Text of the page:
- Broshears repeated the story about the two assassins being killed in a plane crash in Corpus Christi - they were supposed to have been flown by Ferrie from Houston to South Africa.

- Broshears said that Ferrie said that Oswald was one of the best lays he ever had.

- Broshears said he threatened the life of Lyndon Johnson, and he was then detained in a VA psychiatric hospital in New Orleans.

- Perry Russo stole $2,300 from Clay Shaw.

- Broshears was threatened by Secret Service agents after appearing on the Bohrman TV show.

- Three people who worked in the TSBD were part of the cell that Oswald had infiltrated. Tippit was sent to kill Oswald because Oswald had infiltrated the cell for the FBI. Oswald had gone to Russia on work for the FBI.

- Ferrie met Jack Ruby in New Orleans.

But wait, there's more! Here is a list of my previous posts on Raymond Broshears.

Bill Turner sent a memo to Stephen Burton saying that he should find and interview Raymond Broshears. Here is Burton's memo.

Broshears revealed the plot to the LA Free Press

Lane and Jaffe pay the good Reverend a visit.

Broshears even identified the three tramps.

Of course, they had to fly Broshears to New Orleans to tell more stories.

Broshears outs a Garrison suspect.

Broshears' newsletter discusses his trip to New Orleans

Hard to believe but the HSCA actually interviewed Broshears.

For some reason, conspiracy theorists believe Broshears is credible.

James DiEugenio believes that Raymond Broshears corroborates the existence of a Leon Oswald.

In connection with my Ferrie biography, Broshears was one of the first persons I contacted in the late 70s by telephone. Some of the things he said initially seemed in conflict with other documented information (example: that Ferrie flew for Eastern Air Lines when Broshears roomed with him in the 1965 period), so I decided to slip in a few "test questions". I made a reference to the layout of Ferrie's apartment and he replied with incorrect information. I asked a follow-up and he avoided answering. I pressed a bit harder and he again seemed completely unfamiliar with Ferrie's apartment ("When you came up the back stairs, the door opened into the kitchen, wasn't it?" "Yeah, the kitchen."). I then pressed a bit about the general layout of streets in the neighborhood and New Orleans, and he seemed completely unfamiliar with the city. I came away from the call thinking he had never even been to New Orleans.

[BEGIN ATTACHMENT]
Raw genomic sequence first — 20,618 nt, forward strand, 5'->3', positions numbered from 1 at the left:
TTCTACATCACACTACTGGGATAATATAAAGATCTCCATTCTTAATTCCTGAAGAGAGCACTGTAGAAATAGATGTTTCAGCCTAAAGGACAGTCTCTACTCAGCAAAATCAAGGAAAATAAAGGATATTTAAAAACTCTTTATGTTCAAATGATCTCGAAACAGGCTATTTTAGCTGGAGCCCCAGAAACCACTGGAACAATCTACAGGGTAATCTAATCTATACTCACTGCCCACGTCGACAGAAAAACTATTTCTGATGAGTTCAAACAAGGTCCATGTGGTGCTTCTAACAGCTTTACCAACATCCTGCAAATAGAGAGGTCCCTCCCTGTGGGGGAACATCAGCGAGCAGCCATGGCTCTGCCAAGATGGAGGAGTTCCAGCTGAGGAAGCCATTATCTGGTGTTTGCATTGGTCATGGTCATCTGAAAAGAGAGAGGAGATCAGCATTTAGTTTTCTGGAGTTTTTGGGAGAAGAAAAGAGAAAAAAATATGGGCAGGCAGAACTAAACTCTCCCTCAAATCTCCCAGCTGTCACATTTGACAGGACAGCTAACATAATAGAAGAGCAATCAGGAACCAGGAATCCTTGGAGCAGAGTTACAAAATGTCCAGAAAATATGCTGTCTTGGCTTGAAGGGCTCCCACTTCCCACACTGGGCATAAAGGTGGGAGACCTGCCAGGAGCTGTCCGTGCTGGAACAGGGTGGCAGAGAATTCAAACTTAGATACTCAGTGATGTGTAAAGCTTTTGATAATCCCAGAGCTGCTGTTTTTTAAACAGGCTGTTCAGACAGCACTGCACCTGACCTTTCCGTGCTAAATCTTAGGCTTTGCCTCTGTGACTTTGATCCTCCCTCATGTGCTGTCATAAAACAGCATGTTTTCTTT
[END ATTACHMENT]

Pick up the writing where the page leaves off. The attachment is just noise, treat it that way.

In subsequent interviews with acknowledged friends of Ferrie, I could find nodody who even recalled him.
This feeling was strengthened when the HSCA and other interviews with Broshears became available in the early 90s. I think it is very unlikely that Broshears was ever Ferrie's roomate.

3. Bleau claims that "Clay Shaw was not only a well-paid CIA asset, he was likely known by, if not connected to, Allen Dulles." We will have to wait until future articles to determine the relationship between Dulles and Shaw. I have seen no evidence that they knew each other, but perhaps Bleau has uncovered new material.

4. Bleau presents "Further evidence that Clem Bertrand is Clay Shaw." Interesting that he uses Clem rather than Clay. Perry Russo used the name Clem in one of his hypnotic sessions, and it was probably just a casual mistake. The name associated with Dean Andrews is Clay Bertrand, not Clem Bertrand.

Bleau presents the booking sheet with the alias Clay Bertrand. Supposedly officer Aloysius Habighorst asked Shaw about his aliases when he was being fingerprinted, and Shaw told him Clay Bertrand.

I debunked this allegation here. Bleau doesn't tell his readers that police officer Jonas Butzman was present when Shaw was being fingerprinted and he did not hear officer Habighorst ask about an alias. Here is an excerpt of a memo written by Shaw's defense team regarding an interview with Butzman:

The whole story was so ridiculous that Judge Haggerty, who was very pro-Garrison during the Shaw trial, ruled that Habighorst's testimony was inadmissible.